Giving bonuses can be a great tool as an incentive for employees’s to improve performance or even reduce costs. It’s important to establish a measurable guide that the bonuses will be based upon otherwise they may see it as just another part of their pay and expect it without any effort.
The most common types of bonuses are based on sales made, but you can be creative with what you base your bonuses on to achieve specific outcomes. If you are tying bonuses to a specific outcome remember that it should be something the employee has control over otherwise there will be no motivation to do things better.
- If you are aiming to improve sales, bonuses could be calculated either as a percentage of those sales or a fixed amount for each sale made.
- If you are looking to reduce wastage, bonuses could be calculated based on the weight of material saved.
Start by identifying what the outcome should be and work out how that could be achieved. Then look at how staff specifically contribute to that outcome and how you could measure that contribution. From there it’s an easy step to work out how you could tie staff bonuses to that outcome.
For example your goal might be to increase profitability. Using our examples above we have identified that this can be done in two ways, firstly by increasing sales and secondly by decreasing wastage. Sales people might be rewarded with a 5% bonus on all sales above last years figures. Production staff might be rewarded with 10% of the cost of the reduced amount of product wasted compared to last year. As staff are motivated to either increase sales and reduce wastage costs the overall profitability will be improved.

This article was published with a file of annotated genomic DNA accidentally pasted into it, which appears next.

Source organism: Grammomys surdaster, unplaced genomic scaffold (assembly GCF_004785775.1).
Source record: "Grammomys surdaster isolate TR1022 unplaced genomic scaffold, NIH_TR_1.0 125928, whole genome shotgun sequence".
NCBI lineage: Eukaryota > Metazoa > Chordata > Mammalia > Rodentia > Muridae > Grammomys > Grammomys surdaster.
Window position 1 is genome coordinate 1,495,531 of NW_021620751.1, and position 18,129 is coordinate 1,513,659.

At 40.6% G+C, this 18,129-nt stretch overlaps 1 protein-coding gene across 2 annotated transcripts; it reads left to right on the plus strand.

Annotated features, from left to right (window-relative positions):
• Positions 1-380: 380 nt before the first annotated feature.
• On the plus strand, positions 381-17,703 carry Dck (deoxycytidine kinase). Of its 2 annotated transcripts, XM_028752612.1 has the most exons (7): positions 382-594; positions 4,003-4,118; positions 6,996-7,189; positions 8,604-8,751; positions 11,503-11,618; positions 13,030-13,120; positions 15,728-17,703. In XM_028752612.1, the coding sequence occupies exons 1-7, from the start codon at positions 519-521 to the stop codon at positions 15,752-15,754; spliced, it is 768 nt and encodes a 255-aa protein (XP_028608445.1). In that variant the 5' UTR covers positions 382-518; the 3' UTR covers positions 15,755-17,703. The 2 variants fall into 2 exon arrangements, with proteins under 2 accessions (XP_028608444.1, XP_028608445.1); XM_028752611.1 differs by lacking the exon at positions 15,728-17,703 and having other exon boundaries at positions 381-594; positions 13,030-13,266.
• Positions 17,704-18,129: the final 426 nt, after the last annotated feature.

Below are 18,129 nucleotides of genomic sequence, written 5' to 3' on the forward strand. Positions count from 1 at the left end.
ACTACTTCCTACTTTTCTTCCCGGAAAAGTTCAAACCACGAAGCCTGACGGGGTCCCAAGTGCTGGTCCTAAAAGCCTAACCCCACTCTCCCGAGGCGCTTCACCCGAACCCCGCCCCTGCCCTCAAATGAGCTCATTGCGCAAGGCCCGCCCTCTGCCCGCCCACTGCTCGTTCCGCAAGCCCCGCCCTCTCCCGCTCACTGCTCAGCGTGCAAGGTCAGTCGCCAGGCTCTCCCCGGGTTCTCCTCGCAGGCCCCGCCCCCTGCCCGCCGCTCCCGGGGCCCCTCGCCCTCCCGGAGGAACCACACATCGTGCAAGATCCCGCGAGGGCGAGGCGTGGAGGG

While most bonuses tend to be monetary you could also offer non-monetary rewards such as shares, weekends away, free dinners etc.
Keep in mind that bonuses should be shown on a separate line on employee payslips over their normal wages. Also check that while most bonuses are not considered normal hours they can be considered as normal wages for the purposes of calculating superannuation.
Ensure you communicate clearly with staff about who is eligible for each bonus type, how it is calculated and when bonus payments will be made so there is no confusion or disappointment when bonus time comes around.
Bonus plans that are poorly communicated seldom motivate your employees. Employees consider bonus programs that are not clearly stated as suspicious.
Bonuses can increase productivity, motivation, and hard work among your employees. They can really drive a team to excel; but if it is poorly managed, they can actually make employees feel discouraged and dissatisfied. If your aim is to drive employee behaviour, you must pay bonuses promptly. Show your employees the emotional connection between their behaviour / performance and the reward. Make sure your employees receive bonuses bonus within the agreed time frame. By paying the bonus promptly, you make it easier to publicise the win that led to that bonus.
Contact us today if you need help with calculating your staff bonuses or any obligations that go with that.